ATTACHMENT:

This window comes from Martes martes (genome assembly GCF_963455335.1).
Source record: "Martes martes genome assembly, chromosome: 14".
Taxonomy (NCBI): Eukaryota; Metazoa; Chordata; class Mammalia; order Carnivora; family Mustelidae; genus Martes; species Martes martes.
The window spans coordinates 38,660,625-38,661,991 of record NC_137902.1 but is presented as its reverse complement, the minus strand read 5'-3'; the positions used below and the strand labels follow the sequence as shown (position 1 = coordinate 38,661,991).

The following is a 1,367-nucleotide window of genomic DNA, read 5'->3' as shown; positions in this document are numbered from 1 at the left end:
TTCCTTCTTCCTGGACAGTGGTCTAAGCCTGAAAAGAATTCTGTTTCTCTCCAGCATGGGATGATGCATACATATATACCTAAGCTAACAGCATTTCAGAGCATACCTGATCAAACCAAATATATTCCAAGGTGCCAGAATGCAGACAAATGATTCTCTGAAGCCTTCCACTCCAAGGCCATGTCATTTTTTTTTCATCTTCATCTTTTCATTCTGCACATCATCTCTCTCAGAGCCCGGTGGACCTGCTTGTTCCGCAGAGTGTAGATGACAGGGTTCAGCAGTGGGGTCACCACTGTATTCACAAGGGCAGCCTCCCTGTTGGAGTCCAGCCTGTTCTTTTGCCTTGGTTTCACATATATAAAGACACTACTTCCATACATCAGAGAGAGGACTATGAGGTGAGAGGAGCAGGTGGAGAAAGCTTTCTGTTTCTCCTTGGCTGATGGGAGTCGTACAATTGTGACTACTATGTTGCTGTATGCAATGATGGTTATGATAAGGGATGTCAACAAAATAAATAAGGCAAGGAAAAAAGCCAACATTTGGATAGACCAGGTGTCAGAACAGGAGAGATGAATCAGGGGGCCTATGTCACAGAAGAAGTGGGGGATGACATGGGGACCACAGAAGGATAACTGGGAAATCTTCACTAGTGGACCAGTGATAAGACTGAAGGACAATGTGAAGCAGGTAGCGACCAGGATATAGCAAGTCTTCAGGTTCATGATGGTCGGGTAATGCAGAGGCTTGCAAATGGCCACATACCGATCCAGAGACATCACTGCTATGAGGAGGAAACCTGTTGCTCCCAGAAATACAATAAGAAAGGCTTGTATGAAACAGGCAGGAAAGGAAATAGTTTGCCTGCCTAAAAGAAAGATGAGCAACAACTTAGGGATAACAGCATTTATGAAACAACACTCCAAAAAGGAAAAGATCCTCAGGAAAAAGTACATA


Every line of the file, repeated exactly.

This window comes from Martes martes (genome assembly GCF_963455335.1).
Source record: "Martes martes genome assembly, chromosome: 14".
Taxonomy (NCBI): Eukaryota; Metazoa; Chordata; class Mammalia; order Carnivora; family Mustelidae; genus Martes; species Martes martes.
The window spans coordinates 38,660,625-38,661,991 of record NC_137902.1 but is presented as its reverse complement, the minus strand read 5'-3'; the positions used below and the strand labels follow the sequence as shown (position 1 = coordinate 38,661,991).

The following is a 1,367-nucleotide window of genomic DNA, read 5'->3' as shown; positions in this document are numbered from 1 at the left end:
TTCCTTCTTCCTGGACAGTGGTCTAAGCCTGAAAAGAATTCTGTTTCTCTCCAGCATGGGATGATGCATACATATATACCTAAGCTAACAGCATTTCAGAGCATACCTGATCAAACCAAATATATTCCAAGGTGCCAGAATGCAGACAAATGATTCTCTGAAGCCTTCCACTCCAAGGCCATGTCATTTTTTTTTCATCTTCATCTTTTCATTCTGCACATCATCTCTCTCAGAGCCCGGTGGACCTGCTTGTTCCGCAGAGTGTAGATGACAGGGTTCAGCAGTGGGGTCACCACTGTATTCACAAGGGCAGCCTCCCTGTTGGAGTCCAGCCTGTTCTTTTGCCTTGGTTTCACATATATAAAGACACTACTTCCATACATCAGAGAGAGGACTATGAGGTGAGAGGAGCAGGTGGAGAAAGCTTTCTGTTTCTCCTTGGCTGATGGGAGTCGTACAATTGTGACTACTATGTTGCTGTATGCAATGATGGTTATGATAAGGGATGTCAACAAAATAAATAAGGCAAGGAAAAAAGCCAACATTTGGATAGACCAGGTGTCAGAACAGGAGAGATGAATCAGGGGGCCTATGTCACAGAAGAAGTGGGGGATGACATGGGGACCACAGAAGGATAACTGGGAAATCTTCACTAGTGGACCAGTGATAAGACTGAAGGACAATGTGAAGCAGGTAGCGACCAGGATATAGCAAGTCTTCAGGTTCATGATGGTCGGGTAATGCAGAGGCTTGCAAATGGCCACATACCGATCCAGAGACATCACTGCTATGAGGAGGAAACCTGTTGCTCCCAGAAATACAATAAGAAAGGCTTGTATGAAACAGGCAGGAAAGGAAATAGTTTGCCTGCCTAAAAGAAAGATGAGCAACAACTTAGGGATAACAGCATTTATGAAACAACACTCCAAAAAGGAAAAGATCCTCAGGAAAAAGTACATA